When I was out on the road, I occasionally dreamed of being at home – walking around barefoot, sitting by the fire, and taking a warm shower every single day (a luxury I rarely get when I am bicycle touring in many parts of the world). But now that I was home and had all those things that I had been missing on my travels, now all I wanted to do was get back out on the road – spend all day thinking, pushing myself up massive hills, meeting strangers and turning them into friends, and sleeping in my tent each night.
When I returned to my Utah home in July of 2013, my plan was to stay there until May, 2014, and then go on another big bicycle tour at that time. But I was getting anxious and the weather was turning. It was December now and the weather was getting cold. Snow had fallen and the local ski season had begun. But I hadn’t purchased a ski pass, so I was stuck indoors and wishing I was back on my bike, traveling the world, and having another big adventure.
It seems strange to say this now, but that’s when I saw the trailer for the new movie, The Secret Life of Walter Mitty. If you haven’t seen the trailer yet, I encourage you to watch it now.
The trailer shows a middle-age man stuck in a boring desk job, who dreams of escaping and going off on a wild adventure. At the point in the trailer where Sean Penn waves Benn Stiller’s character over to him, I knew what I was going to do. I was sitting at home, watching a trailer for the latest Hollywood blockbuster, but it was that one moment that would change my winter plans entirely.
The very next day I listed my condo for rent and two days after that had found a renter. I signed a contract and my condo was gone. I rented it out for an entire year – thus freeing me up to hit the road once more and live out my bicycle touring dreams!
I just announced my bicycle touring travel plans for 2014, so if you haven’t already read that article, I encourage you to give it a quick glance right now.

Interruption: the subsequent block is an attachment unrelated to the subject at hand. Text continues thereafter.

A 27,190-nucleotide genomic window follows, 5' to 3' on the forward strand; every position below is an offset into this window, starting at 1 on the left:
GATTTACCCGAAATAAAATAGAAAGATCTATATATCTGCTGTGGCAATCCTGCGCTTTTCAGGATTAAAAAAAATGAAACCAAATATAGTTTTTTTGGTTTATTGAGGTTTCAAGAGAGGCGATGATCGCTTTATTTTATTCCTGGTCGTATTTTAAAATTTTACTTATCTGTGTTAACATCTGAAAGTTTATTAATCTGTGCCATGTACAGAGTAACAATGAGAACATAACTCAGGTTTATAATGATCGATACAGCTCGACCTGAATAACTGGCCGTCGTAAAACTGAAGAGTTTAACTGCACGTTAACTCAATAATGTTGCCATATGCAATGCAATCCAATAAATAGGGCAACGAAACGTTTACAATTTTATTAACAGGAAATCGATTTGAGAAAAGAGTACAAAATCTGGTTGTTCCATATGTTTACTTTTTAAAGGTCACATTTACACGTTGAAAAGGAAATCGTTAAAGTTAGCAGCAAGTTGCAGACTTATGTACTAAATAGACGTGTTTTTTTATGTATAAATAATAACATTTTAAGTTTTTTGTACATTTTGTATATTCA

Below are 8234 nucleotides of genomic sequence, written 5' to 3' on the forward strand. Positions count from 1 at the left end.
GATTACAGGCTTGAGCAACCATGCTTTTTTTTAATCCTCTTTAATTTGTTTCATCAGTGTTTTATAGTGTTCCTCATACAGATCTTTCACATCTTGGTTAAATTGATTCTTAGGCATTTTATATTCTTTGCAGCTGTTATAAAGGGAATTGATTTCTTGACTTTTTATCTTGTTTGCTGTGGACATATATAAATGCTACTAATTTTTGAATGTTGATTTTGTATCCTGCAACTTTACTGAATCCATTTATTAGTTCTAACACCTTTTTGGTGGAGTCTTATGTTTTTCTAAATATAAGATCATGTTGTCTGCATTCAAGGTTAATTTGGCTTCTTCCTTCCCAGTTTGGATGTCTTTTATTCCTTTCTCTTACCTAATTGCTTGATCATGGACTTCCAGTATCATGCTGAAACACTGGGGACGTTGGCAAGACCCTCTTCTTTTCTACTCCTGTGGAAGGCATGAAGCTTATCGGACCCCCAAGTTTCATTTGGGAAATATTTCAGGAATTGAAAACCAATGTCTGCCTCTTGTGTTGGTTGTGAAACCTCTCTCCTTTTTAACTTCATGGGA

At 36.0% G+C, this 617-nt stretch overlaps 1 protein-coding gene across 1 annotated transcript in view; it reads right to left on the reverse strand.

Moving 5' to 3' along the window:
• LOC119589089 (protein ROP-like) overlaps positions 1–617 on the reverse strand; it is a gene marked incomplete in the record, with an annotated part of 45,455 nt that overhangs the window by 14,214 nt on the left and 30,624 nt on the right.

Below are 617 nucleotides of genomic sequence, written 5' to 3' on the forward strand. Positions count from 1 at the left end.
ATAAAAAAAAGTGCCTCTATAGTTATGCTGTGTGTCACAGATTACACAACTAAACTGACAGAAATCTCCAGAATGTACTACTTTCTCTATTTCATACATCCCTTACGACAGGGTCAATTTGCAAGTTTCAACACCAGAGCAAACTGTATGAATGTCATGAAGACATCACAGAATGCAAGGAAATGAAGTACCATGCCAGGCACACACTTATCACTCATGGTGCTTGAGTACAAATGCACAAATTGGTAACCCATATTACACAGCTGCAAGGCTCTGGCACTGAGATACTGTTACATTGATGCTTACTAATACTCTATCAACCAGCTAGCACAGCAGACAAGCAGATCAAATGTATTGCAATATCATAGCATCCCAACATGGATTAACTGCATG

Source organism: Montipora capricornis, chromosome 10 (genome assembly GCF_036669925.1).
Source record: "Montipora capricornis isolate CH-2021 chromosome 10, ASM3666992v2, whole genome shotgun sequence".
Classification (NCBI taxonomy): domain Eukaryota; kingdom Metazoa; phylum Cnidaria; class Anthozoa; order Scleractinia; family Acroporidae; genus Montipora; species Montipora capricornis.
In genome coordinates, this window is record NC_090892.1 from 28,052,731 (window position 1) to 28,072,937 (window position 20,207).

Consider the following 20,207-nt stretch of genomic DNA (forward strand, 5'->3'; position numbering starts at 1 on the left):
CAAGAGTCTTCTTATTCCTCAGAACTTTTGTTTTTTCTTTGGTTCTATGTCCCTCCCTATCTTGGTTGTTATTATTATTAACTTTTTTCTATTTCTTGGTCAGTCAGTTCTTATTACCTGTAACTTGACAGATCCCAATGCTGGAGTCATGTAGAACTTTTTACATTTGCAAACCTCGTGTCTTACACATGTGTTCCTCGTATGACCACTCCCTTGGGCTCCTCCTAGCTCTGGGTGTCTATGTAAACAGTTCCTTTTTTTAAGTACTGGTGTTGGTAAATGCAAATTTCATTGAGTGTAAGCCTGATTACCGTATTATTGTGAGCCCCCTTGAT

This year I will be cycling through at least 14 different countries (and maybe even more than that). I will be traveling alone at times, but I’m making an effort to find others to join me for certain parts of my journey. I’m sad to leave my home in Utah behind, but excited about the adventures that lay ahead. 2014 is going to be an incredible year!
But why do I keep doing this to myself?
Why do I continue to go bicycle touring year after year, even when it occasionally wears me out and is frequently such a lonely endeavor.
The truth is, I return to bicycle touring year after year because it is so incredible memorable.
When I look back over the last fourteen years, there isn’t a whole lot that I remember. I mean, I can remember where I went on my bicycle tours, but I don’t remember much else.
I don’t know where I was for the holidays in 2002; I don’t know what TV shows I watched in 2005; and I don’t remember what new clothes I bought in 2007.
But you know what I do remember?
I remember every single bicycle tour I’ve ever been on… and I remember hundreds of magical moments from those bicycle adventures!
If you were to ask me what I did in 2005, I would be able to quickly tell you about my bicycle tour through Canada, Washington and Oregon states, but I wouldn’t be able to tell you much else. It’s only after mentioning my bicycle tour that I would remember that 2005 was the year I graduated from University. But the fact that I graduated from college would come second to my bicycle tour! In other words, I remember my travels by bike far more than I remember anything else.
In fact, my bicycle tours are how I remember just about everything. Name a year and I can tell you where I was that year because of my bicycle tours. My travels by bike are a clear picture in my mind, whereas everything else is more of a haze.
So when I sit down and think about the reason I’ve gone bicycle touring every single year for the last fourteen years in a row, that’s the first thing that comes to mind: I go bicycle touring year after year because it is so incredibly memorable… and I want to do as many memorable things in life as I possibly can.